Screenprint workshop with degree students
Statement towards the 56 Group Exhibition Opening:
The process of creating an artwork often draws on both abstraction of experience and a quality of technical knowledge, with the artist frequently referring to subtle association and material nuance in the creation of their work. For this, artists are largely indebted to those who come before them, those who create the machines and tools used, those who synthesise and refine the pigments, those who write the books, those who inspire new ideas and those who teach. Unlike other technical disciplines, however, each artist approaches the entirety of this knowledge through their own unique language, built on interpretation, experimentation and metaphor. One would think the idiosyncratic nature of art would resist collaboration, but the opposite is true; creativity thrives on diversity, communication and curiosity. Often ideas flourish through discordance and unpredictability, it’s precisely this constant interpretation of experience and knowledge that drives art collectives like the 56 Group to continuously grow and contribute to a shared knowledge and wider appreciation of art.
During my time as a student I have been fortunate to work with, and be taught by some of the current members, their contributions to my own practice have been invaluable. I know that as well as being continuously exhibiting artists, many of the members are frequently involved in community projects and have worked as educators to various degrees. It is this spirit of contributed experience that resonates through the group, their awareness of the past as a measure of the present.
When I was told the 56 group were looking for applicants for their graduate fellowship, I was compelled to apply. Not simply because I was familiar with their recent exhibitions, but because my own practice largely follows the study of artistic communication, and from this, how ideas are expressed through material and metaphor. My recent work examines the process of creation and the subtle effects history has on our present understanding of artistic motifs. In the past I have created fictional artists, chronicled various cultural periods and hypothesised what an art of the future might resemble. I explore art as a symbolic abstract, as myth and material, as language and relativity. Often approaching new work as being context dependant, setting up projects around specific enquiries - recently this has been the spectacle of exhibition and the remnants of the artist. For this reason, I look forward to becoming familiar with the work and history of the group, and from what I have seen at this exhibition alone, there is a lot to become acquainted with. It’s a history going back as far as the post-war Avant Garde and will undoubtably be around for decades to come - the prospect of creating work in the midst of, and in response to, the changing art of the times is an opportunity that should be available to more emerging artists. So I thank the 56 Group for recognising that although an illustrious history is valued, these exhibitions more importantly establish an open dialogue between the past and the future. Because working as artists we are constantly, and inevitably, finding ourselves between interpretations of both. Thank you.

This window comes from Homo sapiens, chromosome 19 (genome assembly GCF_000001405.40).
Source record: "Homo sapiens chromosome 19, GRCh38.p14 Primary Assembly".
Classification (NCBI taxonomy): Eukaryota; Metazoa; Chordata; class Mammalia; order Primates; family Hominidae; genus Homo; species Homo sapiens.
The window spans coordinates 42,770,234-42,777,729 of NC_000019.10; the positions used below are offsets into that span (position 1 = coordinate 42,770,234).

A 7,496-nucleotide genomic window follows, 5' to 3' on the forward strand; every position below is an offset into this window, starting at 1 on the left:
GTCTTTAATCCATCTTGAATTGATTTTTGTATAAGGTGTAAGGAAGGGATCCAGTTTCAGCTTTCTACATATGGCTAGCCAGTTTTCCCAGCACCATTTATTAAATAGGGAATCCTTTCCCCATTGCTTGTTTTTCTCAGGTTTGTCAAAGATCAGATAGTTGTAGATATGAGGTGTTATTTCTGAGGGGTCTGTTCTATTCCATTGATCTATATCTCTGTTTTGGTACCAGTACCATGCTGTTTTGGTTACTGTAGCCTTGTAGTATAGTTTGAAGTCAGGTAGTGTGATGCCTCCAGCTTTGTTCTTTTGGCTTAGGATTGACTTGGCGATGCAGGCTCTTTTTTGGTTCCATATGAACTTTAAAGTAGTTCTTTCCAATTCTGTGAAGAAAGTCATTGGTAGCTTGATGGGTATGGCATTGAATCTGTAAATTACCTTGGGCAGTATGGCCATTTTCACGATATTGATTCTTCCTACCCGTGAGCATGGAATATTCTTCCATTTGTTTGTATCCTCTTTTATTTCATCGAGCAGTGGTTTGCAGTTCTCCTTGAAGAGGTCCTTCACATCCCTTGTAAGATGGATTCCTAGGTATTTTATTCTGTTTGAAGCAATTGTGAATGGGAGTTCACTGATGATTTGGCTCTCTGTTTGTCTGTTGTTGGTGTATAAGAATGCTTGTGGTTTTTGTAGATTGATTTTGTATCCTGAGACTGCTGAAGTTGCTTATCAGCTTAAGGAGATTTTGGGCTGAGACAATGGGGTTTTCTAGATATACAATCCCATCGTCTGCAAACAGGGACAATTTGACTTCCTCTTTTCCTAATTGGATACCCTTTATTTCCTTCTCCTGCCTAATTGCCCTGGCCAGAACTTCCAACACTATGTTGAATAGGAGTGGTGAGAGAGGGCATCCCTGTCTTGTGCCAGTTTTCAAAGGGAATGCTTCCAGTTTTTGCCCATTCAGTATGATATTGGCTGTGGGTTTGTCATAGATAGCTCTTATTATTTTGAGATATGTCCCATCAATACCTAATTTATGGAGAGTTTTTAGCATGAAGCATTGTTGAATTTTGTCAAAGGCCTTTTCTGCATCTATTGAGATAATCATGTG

Before Christmas we visited Isa Bilstein's pottery studio in Cardiff MET. Isa took us through her working process using the most amazing wooden kick wheel. She explained some of the finer points of creating functional pottery and brewed lots of coffee to keep us going.